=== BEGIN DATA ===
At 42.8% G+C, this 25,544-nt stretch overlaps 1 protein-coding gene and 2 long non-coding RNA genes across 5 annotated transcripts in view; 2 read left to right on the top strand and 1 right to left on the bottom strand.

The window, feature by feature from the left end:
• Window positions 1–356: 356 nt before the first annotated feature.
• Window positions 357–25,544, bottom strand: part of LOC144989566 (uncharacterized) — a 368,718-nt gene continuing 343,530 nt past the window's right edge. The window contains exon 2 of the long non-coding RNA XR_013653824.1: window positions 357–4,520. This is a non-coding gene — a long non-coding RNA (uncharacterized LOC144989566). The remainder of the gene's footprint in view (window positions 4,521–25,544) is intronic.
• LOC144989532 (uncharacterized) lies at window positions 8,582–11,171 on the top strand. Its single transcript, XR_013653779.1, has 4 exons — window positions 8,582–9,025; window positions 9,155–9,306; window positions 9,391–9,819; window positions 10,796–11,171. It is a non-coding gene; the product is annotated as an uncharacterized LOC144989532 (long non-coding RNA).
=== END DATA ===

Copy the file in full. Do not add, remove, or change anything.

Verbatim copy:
At 42.8% G+C, this 25,544-nt stretch overlaps 1 protein-coding gene and 2 long non-coding RNA genes across 5 annotated transcripts in view; 2 read left to right on the top strand and 1 right to left on the bottom strand.

The window, feature by feature from the left end:
• Window positions 1–356: 356 nt before the first annotated feature.
• Window positions 357–25,544, bottom strand: part of LOC144989566 (uncharacterized) — a 368,718-nt gene continuing 343,530 nt past the window's right edge. The window contains exon 2 of the long non-coding RNA XR_013653824.1: window positions 357–4,520. This is a non-coding gene — a long non-coding RNA (uncharacterized LOC144989566). The remainder of the gene's footprint in view (window positions 4,521–25,544) is intronic.
• LOC144989532 (uncharacterized) lies at window positions 8,582–11,171 on the top strand. Its single transcript, XR_013653779.1, has 4 exons — window positions 8,582–9,025; window positions 9,155–9,306; window positions 9,391–9,819; window positions 10,796–11,171. It is a non-coding gene; the product is annotated as an uncharacterized LOC144989532 (long non-coding RNA).